This proactive financial planning tool ensures that projects can remain profitable despite the challenges of:

  • budget overruns
  • design changes
  • deadline pressures
  • scheduling conflicts

By anticipating the unexpected and planning for it financially, construction contingencies help projects stay on budget and schedule, effectively acting as an insurance policy against the many risks of building and construction.

The top five benefits of using construction contingencies

The importance of contingency plans in the construction industry cannot be overstated. These funds are not just a financial cushion but a comprehensive strategy that benefits builders in multiple ways by improving project execution, financial stability, and overall risk management. Here are five key benefits of integrating construction contingencies into project planning:

1. Protects the project budget

Contingencies are allocated specifically for contingencies, which ensures that the project budget remains untouched by unexpected costs. This means builders can avoid diverting funds from other projects or taking out loans to cover unexpected expenses. For example, suppose an unforeseen foundation problem arises that requires additional labor and materials. In that case, the contingency budget is there to cover those costs without affecting the overall financial plan of the project.

2. Reduces financial risk

As a financial safety net, unforeseen costs reduce the risk of budget overruns, which can threaten the project’s financial health. Unexpected problems, such as discovering water damage during renovations, can significantly inflate costs. Contingencies will cover these additional costs, keeping the project on track and within the original budget framework.

3. Provides peace of mind

Knowing that money has been set aside to solve unexpected problems gives builders and project managers the confidence to focus on the quality and efficiency of their work. This is especially valuable in areas prone to natural disasters, where external factors can otherwise cause significant delays and cost overruns. A contingency plan for such events ensures that projects can proceed with minimal financial disruption.

4. Improves project planning

Including contingencies in the project budget encourages thorough planning and foresight, allowing teams to anticipate potential challenges and develop effective strategies in advance. This level of preparedness is critical to navigating complex processes such as obtaining government permits, where delays are common but can be mitigated with proper contingency planning.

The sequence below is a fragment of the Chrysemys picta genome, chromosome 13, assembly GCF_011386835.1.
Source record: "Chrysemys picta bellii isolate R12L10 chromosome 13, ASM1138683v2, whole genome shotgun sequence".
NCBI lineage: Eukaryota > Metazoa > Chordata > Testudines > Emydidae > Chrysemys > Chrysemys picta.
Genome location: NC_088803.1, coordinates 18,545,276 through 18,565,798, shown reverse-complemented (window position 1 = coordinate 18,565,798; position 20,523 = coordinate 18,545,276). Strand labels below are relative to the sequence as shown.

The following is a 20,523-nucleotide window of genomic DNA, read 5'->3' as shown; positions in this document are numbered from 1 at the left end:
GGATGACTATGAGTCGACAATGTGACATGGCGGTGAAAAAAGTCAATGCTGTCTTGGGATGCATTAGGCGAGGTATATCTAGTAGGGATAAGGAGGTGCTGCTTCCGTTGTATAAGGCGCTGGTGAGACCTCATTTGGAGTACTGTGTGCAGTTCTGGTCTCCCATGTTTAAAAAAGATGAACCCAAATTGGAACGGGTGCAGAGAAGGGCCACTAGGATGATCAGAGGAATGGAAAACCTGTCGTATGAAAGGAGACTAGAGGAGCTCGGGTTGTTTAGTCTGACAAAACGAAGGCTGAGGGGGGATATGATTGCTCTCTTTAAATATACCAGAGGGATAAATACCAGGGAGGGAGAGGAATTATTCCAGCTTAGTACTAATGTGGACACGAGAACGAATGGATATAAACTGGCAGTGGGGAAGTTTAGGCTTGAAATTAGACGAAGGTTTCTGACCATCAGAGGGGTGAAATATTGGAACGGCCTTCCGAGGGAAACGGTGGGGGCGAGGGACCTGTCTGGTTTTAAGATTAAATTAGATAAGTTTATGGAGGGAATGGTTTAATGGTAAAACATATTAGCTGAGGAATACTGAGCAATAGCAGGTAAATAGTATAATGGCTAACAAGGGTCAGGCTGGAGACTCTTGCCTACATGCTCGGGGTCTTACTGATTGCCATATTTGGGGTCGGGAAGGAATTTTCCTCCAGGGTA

5. Encourages proactive problem-solving

Effective project planning, supported by contingencies, allows builders to resolve issues as they arise quickly. This proactive approach helps minimize delays and avoid cost overruns by ensuring that challenges such as mold growth or other unanticipated repairs are swiftly resolved without disrupting the project schedule.

In addition, construction contingencies offer broader benefits beyond these top five, including the ability to handle supply issues, material shortages or cost overruns, weather-related delays, and unexpected personnel costs. By enabling project teams to deal with the unexpected, stay on budget, and manage risk more effectively, construction contingencies are a critical component of successful project management, ensuring that projects can adapt to the unpredictability of construction work while maintaining financial and operational integrity.

How to use a construction contingency budget

When managing a construction project, understanding how to use the contingency budget effectively is crucial in managing contingencies and ensuring project success. A contingency budget, including owner and contractor contingencies, covers unexpected costs, such as incomplete projects, project delays, the need for replacement subcontractors, price increases, and more. Here’s a guide to using these contingency funds effectively.

Preparation of contingency budgets

  • Detailed expenses: Your contract should clearly describe what contingencies are intended to cover. This can range from specific challenges, such as design changes, to more general issues, such as unforeseen price increases.
  • Access procedures: Establish a straightforward process for accessing these funds, including necessary notifications, paperwork, and approval processes. This ensures that when unexpected expenses arise, there is an easy way to deal with them.
  • Manage unused funds: Plan how the remaining contingency funds will be handled. Are they distributed as incentives to contractors or subcontractors, or do they return to the funder? Clearing this up beforehand can avoid arguments later.

Implementation of contingencies

  • Manual methods: For those who prefer traditional approaches, setting aside 5-10% of the project budget for contingencies is standard. Manual tracking involves calculating this percentage of all costs before considering the profit margin, using paper-based methods or simple calculations. Although this approach is familiar, it requires close monitoring to reduce the risk of errors.
  • Software methods: Technology provides a more sophisticated means of managing contingencies. Spreadsheet programs such as Google Sheets and Microsoft Excel allow you to use formulas to manage contingencies, although they require detailed attention to avoid errors. For a more integrated solution, construction management software such as Bauwise offers tools to automatically create, track, and adjust contingency budgets across different budget units, simplifying financial management throughout the project lifecycle.